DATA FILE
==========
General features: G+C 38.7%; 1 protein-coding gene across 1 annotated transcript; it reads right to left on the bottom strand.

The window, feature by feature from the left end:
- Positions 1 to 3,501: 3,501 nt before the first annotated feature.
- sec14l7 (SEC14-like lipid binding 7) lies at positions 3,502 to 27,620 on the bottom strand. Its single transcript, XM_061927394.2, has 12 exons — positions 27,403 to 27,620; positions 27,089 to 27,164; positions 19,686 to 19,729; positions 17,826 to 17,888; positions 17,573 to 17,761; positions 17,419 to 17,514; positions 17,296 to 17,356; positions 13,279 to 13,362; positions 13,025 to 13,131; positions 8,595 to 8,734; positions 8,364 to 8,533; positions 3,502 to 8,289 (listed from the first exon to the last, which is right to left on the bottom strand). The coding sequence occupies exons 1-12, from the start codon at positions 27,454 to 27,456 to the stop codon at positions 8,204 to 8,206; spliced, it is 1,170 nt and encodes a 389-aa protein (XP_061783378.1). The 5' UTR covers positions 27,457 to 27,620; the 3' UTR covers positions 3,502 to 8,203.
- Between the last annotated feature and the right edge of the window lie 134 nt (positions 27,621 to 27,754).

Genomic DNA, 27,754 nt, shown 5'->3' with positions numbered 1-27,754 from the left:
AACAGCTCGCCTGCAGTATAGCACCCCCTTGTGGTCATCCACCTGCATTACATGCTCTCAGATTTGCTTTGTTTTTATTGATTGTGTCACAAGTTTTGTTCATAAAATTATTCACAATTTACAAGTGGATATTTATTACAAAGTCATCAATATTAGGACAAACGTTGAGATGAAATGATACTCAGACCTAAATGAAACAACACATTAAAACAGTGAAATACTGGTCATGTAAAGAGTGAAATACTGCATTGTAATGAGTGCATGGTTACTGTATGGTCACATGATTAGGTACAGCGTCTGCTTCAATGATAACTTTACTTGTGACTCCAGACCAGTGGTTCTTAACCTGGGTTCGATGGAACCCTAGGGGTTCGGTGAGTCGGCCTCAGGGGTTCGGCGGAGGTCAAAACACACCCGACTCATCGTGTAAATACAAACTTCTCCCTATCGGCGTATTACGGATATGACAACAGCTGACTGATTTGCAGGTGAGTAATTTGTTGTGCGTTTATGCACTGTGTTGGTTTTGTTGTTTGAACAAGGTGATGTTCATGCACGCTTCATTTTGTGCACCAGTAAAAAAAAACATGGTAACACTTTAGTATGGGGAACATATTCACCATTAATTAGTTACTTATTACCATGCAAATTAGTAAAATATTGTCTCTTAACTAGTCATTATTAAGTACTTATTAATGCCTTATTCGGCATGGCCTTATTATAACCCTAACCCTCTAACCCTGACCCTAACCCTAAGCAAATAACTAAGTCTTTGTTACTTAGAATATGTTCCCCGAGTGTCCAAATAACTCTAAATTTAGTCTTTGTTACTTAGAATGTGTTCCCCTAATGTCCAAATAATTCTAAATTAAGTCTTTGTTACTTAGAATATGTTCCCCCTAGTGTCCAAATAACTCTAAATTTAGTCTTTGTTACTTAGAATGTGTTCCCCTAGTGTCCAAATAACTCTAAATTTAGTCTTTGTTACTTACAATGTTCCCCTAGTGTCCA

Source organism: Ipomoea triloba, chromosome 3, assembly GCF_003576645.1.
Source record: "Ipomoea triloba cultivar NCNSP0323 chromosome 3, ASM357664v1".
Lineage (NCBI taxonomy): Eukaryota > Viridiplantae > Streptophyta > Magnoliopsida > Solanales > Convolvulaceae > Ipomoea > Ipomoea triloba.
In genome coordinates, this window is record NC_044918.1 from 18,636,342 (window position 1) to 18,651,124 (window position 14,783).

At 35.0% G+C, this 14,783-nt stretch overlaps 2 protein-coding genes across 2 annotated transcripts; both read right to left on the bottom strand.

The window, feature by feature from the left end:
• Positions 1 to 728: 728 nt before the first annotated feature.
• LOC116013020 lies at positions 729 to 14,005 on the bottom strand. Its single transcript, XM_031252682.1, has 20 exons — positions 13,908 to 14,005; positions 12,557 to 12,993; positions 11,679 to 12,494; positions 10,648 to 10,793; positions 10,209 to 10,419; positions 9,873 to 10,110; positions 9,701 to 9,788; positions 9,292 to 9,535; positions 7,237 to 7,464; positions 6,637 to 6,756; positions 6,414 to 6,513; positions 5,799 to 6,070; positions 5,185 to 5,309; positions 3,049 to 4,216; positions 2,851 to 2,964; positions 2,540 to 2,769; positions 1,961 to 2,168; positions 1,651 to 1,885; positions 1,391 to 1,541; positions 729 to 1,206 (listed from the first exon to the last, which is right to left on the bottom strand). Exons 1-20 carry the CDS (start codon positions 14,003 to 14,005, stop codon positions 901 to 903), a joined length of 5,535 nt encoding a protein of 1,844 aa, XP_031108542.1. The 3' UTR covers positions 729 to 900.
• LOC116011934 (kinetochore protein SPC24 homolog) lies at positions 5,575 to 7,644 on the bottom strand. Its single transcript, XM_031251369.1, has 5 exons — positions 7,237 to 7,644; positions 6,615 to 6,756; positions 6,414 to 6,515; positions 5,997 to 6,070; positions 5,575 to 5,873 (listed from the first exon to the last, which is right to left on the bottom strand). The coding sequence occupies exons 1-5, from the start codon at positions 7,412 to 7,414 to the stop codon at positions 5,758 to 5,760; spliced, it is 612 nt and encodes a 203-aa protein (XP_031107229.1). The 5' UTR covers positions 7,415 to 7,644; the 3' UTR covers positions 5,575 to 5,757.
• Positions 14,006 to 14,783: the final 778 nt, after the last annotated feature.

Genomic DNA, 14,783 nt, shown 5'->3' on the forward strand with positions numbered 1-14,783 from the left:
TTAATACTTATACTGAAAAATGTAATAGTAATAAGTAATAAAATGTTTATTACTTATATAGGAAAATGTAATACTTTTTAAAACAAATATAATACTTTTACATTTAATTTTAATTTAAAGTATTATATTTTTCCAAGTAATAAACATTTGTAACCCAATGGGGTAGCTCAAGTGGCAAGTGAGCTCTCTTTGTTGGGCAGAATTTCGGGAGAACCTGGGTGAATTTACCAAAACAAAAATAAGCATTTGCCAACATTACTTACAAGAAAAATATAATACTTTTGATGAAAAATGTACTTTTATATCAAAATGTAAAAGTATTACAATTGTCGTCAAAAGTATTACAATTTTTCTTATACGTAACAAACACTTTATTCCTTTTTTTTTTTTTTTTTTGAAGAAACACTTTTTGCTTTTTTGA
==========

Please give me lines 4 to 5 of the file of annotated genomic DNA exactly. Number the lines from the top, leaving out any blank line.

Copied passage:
- sec14l7 (SEC14-like lipid binding 7) lies at positions 3,502 to 27,620 on the bottom strand. Its single transcript, XM_061927394.2, has 12 exons — positions 27,403 to 27,620; positions 27,089 to 27,164; positions 19,686 to 19,729; positions 17,826 to 17,888; positions 17,573 to 17,761; positions 17,419 to 17,514; positions 17,296 to 17,356; positions 13,279 to 13,362; positions 13,025 to 13,131; positions 8,595 to 8,734; positions 8,364 to 8,533; positions 3,502 to 8,289 (listed from the first exon to the last, which is right to left on the bottom strand). The coding sequence occupies exons 1-12, from the start codon at positions 27,454 to 27,456 to the stop codon at positions 8,204 to 8,206; spliced, it is 1,170 nt and encodes a 389-aa protein (XP_061783378.1). The 5' UTR covers positions 27,457 to 27,620; the 3' UTR covers positions 3,502 to 8,203.
- Between the last annotated feature and the right edge of the window lie 134 nt (positions 27,621 to 27,754).